Housing Insanity Returns
With the number of available homes to purchase at extremely low levels, there simply are too many buyers competing against each other despite high mortgage rates.
A three-bedroom, two-and-a-half bathroom, 2,100 square foot home on a 3,700 square foot lot, built in 2003, was placed on the market on the second Tuesday of March at $1,099,000. There was a steady stream of buyers during a three-hour window on Saturday and a two-hour window on Sunday. By Monday evening, more than 20 offers were submitted to the listing agent. The seller countered all offers and asked them to return with their highest and best price. The home closed during the second week of April at $1,145,000, an astonishing 4% above its list price.
Not every home sells above the asking price, especially in today’s high mortgage rate environment. The sales-to-list price ratio for detached homes priced below $2 million so far in April is 99.9%. For luxury homes, anything priced above $2 million (the top 10% of closings), it drops to 94%. The median time on the market is nine days, a little over a week. It would probably be even faster, but there are too many offers for many sellers to sift through.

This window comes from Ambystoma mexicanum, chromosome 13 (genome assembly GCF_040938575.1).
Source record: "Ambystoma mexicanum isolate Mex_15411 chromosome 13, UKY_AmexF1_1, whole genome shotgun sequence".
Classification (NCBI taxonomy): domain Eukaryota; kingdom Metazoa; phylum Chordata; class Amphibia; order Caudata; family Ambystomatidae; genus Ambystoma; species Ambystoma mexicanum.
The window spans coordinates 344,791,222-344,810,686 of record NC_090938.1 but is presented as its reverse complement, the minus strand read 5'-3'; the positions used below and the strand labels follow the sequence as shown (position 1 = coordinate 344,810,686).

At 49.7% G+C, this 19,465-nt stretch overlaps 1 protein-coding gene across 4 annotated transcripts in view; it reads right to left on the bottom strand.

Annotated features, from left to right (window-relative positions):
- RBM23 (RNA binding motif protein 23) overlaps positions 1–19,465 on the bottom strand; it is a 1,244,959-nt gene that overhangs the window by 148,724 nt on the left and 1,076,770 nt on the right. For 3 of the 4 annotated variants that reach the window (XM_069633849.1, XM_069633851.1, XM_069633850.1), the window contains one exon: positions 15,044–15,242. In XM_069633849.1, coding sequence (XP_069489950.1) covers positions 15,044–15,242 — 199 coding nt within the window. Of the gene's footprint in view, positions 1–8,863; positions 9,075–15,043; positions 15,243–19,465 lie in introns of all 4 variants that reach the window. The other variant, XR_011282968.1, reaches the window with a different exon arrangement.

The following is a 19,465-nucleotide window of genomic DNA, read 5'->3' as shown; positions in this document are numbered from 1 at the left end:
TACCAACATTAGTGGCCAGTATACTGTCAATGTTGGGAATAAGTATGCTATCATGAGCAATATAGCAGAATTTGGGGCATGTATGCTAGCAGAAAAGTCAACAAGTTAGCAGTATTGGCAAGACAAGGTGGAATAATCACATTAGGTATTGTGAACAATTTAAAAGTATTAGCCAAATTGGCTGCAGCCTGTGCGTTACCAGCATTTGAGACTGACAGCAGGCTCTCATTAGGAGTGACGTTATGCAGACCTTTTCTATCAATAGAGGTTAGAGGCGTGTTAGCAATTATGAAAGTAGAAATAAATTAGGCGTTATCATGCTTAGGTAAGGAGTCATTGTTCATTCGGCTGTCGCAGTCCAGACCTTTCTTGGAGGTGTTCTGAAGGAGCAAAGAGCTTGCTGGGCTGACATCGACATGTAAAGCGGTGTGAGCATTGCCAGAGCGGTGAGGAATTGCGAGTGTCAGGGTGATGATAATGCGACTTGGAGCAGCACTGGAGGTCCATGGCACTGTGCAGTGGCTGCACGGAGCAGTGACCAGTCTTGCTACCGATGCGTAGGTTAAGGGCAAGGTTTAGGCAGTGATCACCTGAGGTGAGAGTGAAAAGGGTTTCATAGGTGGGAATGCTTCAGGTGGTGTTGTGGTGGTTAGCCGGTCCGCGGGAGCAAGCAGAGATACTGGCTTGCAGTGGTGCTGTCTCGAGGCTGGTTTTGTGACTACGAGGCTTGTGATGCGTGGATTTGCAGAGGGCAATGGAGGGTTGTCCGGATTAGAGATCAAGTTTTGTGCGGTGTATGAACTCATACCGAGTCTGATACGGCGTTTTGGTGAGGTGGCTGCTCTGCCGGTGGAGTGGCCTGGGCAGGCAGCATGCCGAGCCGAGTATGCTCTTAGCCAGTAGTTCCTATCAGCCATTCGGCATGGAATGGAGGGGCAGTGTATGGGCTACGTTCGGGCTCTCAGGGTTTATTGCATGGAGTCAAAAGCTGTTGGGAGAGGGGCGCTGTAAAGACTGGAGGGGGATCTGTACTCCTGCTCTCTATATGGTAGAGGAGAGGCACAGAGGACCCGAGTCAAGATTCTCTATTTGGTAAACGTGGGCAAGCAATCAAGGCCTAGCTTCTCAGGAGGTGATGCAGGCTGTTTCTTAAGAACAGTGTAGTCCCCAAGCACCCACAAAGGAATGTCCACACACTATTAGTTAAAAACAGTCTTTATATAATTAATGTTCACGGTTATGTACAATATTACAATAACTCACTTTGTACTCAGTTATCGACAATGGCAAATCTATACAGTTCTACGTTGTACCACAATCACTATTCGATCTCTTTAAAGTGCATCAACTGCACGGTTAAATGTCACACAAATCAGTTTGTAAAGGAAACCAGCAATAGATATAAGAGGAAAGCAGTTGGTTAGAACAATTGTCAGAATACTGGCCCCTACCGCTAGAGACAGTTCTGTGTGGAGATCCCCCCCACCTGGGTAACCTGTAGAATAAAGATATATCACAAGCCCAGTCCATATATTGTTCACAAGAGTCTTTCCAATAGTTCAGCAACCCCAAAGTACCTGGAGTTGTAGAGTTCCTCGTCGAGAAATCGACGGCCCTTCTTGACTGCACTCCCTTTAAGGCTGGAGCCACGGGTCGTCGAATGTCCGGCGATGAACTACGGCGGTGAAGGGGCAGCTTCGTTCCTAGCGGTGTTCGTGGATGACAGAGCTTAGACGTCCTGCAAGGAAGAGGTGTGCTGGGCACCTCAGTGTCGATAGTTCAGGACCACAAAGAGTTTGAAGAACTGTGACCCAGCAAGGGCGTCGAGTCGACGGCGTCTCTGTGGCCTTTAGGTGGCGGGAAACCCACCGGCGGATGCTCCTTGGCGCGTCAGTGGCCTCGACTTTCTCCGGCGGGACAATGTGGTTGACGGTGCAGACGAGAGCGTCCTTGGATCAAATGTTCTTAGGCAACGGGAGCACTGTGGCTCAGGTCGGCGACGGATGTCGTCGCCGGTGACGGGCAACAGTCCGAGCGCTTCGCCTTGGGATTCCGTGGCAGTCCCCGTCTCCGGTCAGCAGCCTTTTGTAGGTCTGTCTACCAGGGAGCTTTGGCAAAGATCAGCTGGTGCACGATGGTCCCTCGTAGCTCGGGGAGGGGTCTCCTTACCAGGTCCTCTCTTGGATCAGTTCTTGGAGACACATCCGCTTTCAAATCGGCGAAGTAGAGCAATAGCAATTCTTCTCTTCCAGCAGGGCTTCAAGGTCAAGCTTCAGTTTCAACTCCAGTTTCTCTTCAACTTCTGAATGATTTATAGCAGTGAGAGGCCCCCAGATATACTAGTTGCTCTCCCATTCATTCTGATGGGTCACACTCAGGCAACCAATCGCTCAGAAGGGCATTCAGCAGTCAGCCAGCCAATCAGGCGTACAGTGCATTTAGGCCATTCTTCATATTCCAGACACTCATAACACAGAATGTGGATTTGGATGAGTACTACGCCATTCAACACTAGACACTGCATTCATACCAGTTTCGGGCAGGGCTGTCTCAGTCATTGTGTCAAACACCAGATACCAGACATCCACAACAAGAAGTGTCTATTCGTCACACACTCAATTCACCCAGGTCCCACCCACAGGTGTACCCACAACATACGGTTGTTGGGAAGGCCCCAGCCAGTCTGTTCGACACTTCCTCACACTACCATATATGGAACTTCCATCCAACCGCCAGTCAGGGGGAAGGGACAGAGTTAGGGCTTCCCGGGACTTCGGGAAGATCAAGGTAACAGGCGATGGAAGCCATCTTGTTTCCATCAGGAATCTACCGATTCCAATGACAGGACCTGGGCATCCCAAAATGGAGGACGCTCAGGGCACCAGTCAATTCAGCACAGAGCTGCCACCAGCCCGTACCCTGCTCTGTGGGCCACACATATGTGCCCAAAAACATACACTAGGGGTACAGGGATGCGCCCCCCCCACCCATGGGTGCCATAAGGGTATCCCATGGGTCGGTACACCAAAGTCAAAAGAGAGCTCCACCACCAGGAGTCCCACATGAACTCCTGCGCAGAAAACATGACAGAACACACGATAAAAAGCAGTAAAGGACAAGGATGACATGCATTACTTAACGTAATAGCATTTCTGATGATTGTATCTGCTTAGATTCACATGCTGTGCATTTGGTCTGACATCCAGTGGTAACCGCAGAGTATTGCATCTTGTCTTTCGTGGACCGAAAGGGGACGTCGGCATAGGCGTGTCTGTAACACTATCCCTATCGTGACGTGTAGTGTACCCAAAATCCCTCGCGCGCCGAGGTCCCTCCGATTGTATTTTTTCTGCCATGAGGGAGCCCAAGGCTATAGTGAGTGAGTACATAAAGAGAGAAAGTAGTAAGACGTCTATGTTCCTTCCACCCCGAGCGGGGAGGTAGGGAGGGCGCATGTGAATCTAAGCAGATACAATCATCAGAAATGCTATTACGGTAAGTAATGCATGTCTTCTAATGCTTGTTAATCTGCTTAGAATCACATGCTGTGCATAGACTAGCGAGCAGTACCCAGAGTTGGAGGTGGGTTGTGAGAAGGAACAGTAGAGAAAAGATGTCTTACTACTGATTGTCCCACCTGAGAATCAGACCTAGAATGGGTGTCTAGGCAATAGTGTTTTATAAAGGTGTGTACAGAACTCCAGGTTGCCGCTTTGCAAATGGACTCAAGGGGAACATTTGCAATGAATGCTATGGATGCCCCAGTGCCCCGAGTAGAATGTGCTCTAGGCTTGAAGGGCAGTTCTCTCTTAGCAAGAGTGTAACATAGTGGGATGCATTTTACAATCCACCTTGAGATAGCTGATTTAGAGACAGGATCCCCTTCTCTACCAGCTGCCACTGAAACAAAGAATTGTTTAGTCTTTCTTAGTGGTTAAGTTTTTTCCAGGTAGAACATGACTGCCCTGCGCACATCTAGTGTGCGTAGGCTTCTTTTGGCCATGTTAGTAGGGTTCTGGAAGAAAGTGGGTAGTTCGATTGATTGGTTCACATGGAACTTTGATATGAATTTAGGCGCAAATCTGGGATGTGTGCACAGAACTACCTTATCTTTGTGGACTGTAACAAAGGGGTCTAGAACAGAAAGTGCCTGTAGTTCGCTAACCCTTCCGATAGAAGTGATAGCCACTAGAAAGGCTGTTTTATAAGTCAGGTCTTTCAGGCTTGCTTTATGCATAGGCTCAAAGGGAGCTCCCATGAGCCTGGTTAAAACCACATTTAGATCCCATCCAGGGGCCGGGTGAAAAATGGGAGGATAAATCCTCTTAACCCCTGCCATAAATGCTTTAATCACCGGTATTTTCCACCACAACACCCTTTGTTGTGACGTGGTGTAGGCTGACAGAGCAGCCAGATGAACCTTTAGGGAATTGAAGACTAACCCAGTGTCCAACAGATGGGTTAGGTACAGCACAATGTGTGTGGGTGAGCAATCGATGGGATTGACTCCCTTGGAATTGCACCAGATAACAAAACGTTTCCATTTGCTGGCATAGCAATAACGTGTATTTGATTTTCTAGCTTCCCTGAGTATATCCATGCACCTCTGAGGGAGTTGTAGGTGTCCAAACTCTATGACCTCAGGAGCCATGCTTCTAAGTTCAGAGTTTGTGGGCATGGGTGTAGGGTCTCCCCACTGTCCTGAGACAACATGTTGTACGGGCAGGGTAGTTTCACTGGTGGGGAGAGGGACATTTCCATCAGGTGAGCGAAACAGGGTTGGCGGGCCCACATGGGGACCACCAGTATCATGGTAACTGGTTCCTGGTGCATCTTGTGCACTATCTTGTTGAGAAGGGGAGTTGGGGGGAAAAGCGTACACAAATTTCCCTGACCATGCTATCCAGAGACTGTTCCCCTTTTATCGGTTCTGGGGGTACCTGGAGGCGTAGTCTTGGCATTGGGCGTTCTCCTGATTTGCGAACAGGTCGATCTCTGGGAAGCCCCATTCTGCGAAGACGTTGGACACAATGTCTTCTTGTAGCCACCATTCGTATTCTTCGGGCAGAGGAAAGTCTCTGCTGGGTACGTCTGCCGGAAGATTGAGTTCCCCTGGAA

The Expected Market Time, the time between coming on the market and opening escrow, is a function of supply, the number of available homes, and demand, a snapshot of recent pending sales activity. Typically, the inventory slowly grows from January through March and then picks up steam during the spring. This year, the inventory dropped from 2,530 in January to 2,053 today, plunging by 19%. The 3-year average mid-April inventory before COVID (2017 to 2019) was 5,780, an unbelievable 182% higher than today. Demand has increased from 900 pending sales to 1,663 today, an 85% rise. The 3-year pre-COVID average was 2,777, 67% higher than today, its lowest level for mid-April since 2020, during the initial pandemic lockdowns. Demand readings are down because of higher rates and fewer homes available to place into escrow.
Excerpt taken from an article by Steven Thomas.